Those using the telemonitoring device were 90% more likely to have controlled blood pressure at both the six and twelve-month checkups than the control group (57.2% and 30%, respectively), and had, on average, statistically significant lower systolic and diastolic readings.

Crucially, the effect persisted after the 12-month intervention. At 18 months – six months after the devices were taken back – those in the telemonitoring group were just as likely to have controlled blood pressure as at 12 months, and were 139% more likely to be in-control for the six, twelve, and eighteen-month checkups than the control group. The learned techniques and behavior changes brought about during the interventions were sticky.


The results are encouraging for the 67 million Americans with hypertension – one-third of all American adults. The disease is associated with 348,000 deaths each year, and a majority with it have trouble maintaining healthy blood pressure levels. It’s a disease of age – the older you get, the more likely you are to have it – so as the Boomers enter Medicare in droves, American taxpayers will increasingly foot the $47.5 billion (and growing) bill for direct medical expenses related to hypertension.


The intervention wasn’t cheap: spend was about $1,350 per participant. But, as a whole, it could be cost-neutral or cost-negative, if it led to fewer emergency department visits and inpatient stays. The study didn’t look at these savings, nor did it identify the cost implications of substituting physician labor with pharmacist labor, a limitation of the study. In an email interview, Dr. Margolis indicated that a more formal cost analysis will be released in the future.

Another limitation of the study is that the population was “generally well-educated with high income levels,” making it unclear if the results can be generalized to the entire American population. Future studies will likely need to enroll a broader cross-section of hypertensive adults.

Understanding why the intervention worked is critical. Dr. Margolis said that she believed “…the combination of frequent self-monitoring and pharmacist action based on the measurements creates a really powerful feedback loop. Both the patients and the pharmacists were getting positive reinforcement with this system.” As patients learn more about their condition and how to manage it, they become partners in care with providers.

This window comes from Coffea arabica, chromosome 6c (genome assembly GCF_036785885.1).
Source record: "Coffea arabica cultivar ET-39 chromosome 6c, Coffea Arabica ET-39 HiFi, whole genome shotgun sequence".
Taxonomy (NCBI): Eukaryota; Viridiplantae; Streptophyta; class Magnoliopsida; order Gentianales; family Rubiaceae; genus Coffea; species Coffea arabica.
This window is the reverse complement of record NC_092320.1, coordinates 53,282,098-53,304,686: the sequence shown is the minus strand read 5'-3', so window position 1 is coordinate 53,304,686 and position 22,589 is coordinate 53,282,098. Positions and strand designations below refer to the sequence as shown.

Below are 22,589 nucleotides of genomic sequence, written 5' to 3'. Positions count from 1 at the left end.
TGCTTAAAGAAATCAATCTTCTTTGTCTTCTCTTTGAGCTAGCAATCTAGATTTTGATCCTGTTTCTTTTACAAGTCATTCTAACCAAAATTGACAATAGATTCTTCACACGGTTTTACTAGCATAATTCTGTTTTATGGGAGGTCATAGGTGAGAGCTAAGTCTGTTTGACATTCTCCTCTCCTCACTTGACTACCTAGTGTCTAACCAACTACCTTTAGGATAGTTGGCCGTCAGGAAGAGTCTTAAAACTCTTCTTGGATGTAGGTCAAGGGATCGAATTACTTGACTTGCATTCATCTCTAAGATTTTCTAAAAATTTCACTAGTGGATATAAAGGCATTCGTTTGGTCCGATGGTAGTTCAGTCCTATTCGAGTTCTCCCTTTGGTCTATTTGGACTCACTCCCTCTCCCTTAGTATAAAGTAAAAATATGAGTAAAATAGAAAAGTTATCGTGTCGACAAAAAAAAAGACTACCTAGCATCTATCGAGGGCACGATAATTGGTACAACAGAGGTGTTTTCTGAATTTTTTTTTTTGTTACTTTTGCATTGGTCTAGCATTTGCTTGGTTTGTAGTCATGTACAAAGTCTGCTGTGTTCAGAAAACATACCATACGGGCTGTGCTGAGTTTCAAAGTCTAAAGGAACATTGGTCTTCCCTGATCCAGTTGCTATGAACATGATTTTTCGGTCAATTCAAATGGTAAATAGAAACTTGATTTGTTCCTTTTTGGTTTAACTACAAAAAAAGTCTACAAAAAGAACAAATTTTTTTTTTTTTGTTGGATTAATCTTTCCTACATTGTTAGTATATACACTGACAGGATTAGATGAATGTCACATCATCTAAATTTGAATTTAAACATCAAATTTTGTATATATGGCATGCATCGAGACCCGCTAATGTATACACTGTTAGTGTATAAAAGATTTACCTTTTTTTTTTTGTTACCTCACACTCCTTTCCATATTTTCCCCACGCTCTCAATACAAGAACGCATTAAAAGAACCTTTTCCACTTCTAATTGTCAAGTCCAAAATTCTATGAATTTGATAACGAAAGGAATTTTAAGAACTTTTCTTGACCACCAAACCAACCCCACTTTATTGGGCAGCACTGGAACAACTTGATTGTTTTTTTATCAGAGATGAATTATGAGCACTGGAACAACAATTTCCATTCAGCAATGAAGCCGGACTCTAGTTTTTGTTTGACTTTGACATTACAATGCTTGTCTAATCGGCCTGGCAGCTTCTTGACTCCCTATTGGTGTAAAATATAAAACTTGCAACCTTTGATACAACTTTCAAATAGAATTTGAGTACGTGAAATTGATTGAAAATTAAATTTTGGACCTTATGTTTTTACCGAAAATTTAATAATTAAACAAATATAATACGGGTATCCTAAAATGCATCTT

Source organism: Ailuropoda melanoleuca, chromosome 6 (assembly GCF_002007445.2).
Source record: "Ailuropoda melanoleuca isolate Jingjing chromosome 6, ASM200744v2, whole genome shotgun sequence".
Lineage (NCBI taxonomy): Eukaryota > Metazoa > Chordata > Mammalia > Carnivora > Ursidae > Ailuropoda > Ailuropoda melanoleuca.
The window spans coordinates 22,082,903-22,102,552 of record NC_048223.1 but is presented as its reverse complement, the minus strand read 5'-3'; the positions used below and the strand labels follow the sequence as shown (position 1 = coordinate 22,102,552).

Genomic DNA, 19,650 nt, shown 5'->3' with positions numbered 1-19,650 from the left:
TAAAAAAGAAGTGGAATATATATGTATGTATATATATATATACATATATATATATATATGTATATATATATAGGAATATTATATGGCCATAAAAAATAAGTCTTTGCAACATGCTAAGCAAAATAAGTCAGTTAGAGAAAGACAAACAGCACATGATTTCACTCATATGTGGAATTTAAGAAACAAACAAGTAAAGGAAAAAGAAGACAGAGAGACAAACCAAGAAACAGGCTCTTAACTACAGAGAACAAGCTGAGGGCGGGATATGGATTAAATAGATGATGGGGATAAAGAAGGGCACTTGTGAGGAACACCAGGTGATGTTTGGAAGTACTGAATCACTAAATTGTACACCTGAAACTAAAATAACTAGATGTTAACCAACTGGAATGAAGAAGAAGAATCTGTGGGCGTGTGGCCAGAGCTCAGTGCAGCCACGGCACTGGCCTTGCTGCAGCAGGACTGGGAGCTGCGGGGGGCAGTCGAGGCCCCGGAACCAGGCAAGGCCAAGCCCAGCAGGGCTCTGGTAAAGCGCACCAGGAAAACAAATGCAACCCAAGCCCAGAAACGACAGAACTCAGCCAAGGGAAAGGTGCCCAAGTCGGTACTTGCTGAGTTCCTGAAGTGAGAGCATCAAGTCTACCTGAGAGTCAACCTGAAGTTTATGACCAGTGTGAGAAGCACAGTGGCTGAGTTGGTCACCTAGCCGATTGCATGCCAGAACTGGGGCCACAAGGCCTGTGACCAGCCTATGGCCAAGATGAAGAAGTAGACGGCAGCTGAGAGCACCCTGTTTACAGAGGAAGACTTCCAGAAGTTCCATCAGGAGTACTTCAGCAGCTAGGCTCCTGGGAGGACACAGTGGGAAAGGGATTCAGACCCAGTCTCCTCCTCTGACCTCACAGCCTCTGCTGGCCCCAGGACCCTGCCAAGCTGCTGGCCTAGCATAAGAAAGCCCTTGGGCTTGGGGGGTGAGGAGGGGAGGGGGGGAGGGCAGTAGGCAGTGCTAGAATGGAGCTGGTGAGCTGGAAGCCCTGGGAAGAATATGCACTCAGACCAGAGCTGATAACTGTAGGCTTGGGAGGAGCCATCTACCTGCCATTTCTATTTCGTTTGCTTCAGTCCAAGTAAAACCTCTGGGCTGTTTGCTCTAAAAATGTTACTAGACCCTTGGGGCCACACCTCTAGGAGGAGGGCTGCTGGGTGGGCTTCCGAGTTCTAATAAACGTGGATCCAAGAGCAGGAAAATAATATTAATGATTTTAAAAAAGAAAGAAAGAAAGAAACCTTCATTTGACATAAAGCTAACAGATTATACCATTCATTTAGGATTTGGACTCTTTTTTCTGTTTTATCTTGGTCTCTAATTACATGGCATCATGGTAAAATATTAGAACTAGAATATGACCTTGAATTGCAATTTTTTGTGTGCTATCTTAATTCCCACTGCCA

Fortunately, interventions like this increasingly make financial sense for hospitals and primary care providers. Provisions in the Affordable Care Act have Medicare experimenting with bundled payments for hypertension, so clinicians will have the flexibility to treat patients optimally, rather than being forced to conform to ossified fee-for-service schemes that reward quantity over quality. Accountable Care Organizations, also a part of the Affordable Care Act, incent keeping patients healthy and, when they do get sick, treatment with effective, low-cost interventions.

Telemedicine allows what Professor Kevin Volpp refers to as “automated hovering:” clinicians can automatically monitor their patients’ conditions during “the other 5,000 hours” when a patient isn’t at the clinic, stepping in when the data shows a need. “I think this method of caring for chronic conditions is going to become much more common as the technology improves and goes down in cost,” Dr. Margolis said.

One concern with automated hovering is that, rather than having too little information about a patient, the clinician could have too much – like drinking water from a fire hose. Dr. Margolis said that providers have “concerns about being responsible for monitoring a massive influx of data from patients.”

But this is ultimately a design problem, not an inherent fatal flaw; data can be whittled down and summarized in a way that clinicians and patients find most useful. As Dr. Margolis put it, “we will have to really be careful to design smart systems to make it easy to interpret the data and to handle values that require urgent attention.”

There’s another reason to be optimistic about telemonitoring and automated hovering: this intervention is basically the simplest iteration of it, with one-way data transmitted to a clinician. It’s possible that an app like Withings’s Blood Pressure Monitor could improve adherence even further by quizzing the patient, offering algorithm-based suggestions, and providing a conduit for secure messaging between patient and clinician.

This space is nascent but growing, fueled by technological innovation, payment system reforms, and studies that show its efficacy. Used as one tool in America’s quest to get healthy and stay healthy, telemedicine may be a crucial component in helping bend the cost curve.


Mike is a healthcare consultant turned aid worker turned traveler (currently: East Africa) and freelance journalist. Follow him on Twitter @MikeMiesen or subscribe to the blog.

People are corporations, my friend. Or something like that.

by Adrianna McIntyre

There’s a ludicrous new meme emerging from Obamacare opposition: it’s not fair to enforce the individual mandate if the IRS is delaying the employer mandate—and Republicans want to level that playing field (a playing field I wasn’t aware existed). This was a central topic during a Ways and Means hearing on Wednesday morning. Rep. Eric Cantor tweeted about it. Legislative proposals are underway.